Apple’s Mac Pro has been on the chopping block for a long time according to many industry watchers and pundits, and as of March it will actually get the axe in Europe. But the Pro’s debatable market appeal isn’t what’s causing the termination of sales in that region: the existing models simply don’t comply with Europe’s new regulatory standards for consumer electronics, according to 9to5Mac.
Those revised standards go into effect March 1st, and any products that don’t comply will have to be removed from sale. That doesn’t apply to existing stock, so Mac Pros that are already in store inventory could continue to rattle around sales channels for a while and go out to consumers.
The change in regulations doesn’t prevent Apple from selling a new Mac Pro in Europe, however. Apple made some changes to its Mac Pro last year, but those tweaks were far from extensive, and in fact looked likely to have had more to do with maximizing supply chain value than with improving the lineup. Apple’s Tim Cook has said that a new Mac Pro will be unveiled later in 2013, so there’s a chance Europe will have to go without for at least a little while.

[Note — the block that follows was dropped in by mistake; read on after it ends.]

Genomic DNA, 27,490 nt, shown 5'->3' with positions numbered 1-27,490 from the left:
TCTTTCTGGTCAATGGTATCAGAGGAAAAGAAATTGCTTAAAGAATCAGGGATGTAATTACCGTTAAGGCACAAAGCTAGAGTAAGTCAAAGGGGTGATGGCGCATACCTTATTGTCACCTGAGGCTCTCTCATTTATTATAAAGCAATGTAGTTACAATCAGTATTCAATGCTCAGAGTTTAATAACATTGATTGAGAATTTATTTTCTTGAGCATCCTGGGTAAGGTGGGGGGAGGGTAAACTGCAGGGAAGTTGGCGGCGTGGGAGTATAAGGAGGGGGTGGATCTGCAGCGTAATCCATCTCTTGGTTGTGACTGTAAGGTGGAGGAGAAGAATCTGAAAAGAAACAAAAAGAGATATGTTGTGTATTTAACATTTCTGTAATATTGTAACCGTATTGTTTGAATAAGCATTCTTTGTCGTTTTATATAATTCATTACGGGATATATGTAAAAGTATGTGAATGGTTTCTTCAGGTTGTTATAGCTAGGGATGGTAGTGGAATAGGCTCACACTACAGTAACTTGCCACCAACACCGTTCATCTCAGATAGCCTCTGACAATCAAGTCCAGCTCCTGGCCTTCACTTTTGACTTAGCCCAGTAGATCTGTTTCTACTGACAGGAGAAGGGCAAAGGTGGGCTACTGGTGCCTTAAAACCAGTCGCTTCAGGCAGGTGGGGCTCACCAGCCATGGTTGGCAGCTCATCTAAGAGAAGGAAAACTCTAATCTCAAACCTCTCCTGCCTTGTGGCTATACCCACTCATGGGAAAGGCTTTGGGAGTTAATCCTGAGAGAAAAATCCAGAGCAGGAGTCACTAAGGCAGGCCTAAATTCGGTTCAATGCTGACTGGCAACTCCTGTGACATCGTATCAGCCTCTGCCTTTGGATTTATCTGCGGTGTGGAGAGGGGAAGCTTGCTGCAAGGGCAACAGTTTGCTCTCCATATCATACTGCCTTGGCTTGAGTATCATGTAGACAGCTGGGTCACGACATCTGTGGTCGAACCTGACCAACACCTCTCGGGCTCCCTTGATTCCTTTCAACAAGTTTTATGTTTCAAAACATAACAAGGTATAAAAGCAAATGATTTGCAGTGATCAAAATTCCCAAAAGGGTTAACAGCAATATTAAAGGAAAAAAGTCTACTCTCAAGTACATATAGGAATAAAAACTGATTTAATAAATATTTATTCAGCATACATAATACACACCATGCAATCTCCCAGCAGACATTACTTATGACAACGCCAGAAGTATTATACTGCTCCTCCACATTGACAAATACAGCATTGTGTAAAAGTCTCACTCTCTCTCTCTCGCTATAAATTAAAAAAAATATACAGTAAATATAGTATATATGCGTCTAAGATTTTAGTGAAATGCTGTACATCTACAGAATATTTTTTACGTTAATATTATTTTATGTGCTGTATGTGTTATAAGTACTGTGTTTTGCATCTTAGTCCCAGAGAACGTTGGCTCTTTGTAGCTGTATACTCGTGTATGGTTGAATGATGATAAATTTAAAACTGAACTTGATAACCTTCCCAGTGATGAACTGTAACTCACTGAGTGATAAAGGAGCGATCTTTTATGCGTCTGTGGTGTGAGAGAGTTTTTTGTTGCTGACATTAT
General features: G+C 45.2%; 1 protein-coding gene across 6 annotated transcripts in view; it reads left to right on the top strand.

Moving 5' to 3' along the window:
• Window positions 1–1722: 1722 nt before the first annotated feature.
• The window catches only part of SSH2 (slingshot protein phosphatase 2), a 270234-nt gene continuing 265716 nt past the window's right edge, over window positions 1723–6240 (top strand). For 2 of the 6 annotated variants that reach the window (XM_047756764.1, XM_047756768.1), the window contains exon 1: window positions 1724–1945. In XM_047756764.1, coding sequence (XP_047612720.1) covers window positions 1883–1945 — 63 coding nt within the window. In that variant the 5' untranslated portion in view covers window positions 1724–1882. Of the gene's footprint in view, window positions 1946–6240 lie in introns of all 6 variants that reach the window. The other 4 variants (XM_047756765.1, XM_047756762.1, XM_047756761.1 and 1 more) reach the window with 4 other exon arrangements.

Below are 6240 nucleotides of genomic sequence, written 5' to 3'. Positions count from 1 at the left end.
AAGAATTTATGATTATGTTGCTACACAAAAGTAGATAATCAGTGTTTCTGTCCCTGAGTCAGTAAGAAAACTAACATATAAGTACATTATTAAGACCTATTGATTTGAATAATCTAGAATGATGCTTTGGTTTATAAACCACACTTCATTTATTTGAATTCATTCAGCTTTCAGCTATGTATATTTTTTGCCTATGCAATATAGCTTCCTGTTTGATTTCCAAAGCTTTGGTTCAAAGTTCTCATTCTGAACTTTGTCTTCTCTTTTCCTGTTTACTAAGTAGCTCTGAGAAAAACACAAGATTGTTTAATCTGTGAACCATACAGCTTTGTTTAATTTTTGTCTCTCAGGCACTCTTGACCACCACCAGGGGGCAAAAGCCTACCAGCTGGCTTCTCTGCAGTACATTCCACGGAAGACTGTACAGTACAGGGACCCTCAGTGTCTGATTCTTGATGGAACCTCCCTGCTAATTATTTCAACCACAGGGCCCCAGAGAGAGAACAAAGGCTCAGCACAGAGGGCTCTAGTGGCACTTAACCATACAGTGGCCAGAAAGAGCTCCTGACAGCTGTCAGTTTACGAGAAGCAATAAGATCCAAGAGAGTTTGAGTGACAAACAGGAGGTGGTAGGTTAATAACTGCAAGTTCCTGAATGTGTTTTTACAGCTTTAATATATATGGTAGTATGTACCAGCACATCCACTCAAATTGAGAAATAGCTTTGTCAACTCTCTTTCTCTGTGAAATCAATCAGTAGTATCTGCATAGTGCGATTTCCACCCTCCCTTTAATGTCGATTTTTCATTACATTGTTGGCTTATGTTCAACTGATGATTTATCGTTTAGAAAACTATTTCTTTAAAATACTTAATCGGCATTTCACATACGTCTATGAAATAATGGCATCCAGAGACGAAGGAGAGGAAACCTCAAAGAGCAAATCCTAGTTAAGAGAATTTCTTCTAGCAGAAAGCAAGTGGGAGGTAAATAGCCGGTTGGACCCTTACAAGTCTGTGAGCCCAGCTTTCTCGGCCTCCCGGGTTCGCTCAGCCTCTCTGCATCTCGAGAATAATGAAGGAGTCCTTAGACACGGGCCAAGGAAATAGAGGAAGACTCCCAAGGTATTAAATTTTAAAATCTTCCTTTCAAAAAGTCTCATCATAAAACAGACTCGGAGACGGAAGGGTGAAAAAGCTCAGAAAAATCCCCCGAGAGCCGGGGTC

An inability to sell the existing design in Europe could light a fire under Apple’s product development cycle for a new machine, but with Mac sales down considerably last quarter, it’s unlikely that the Pro, one of the most specialized and niche Macs in the lineup, is a top priority for Apple at this point regardless of these changes to European regulations.
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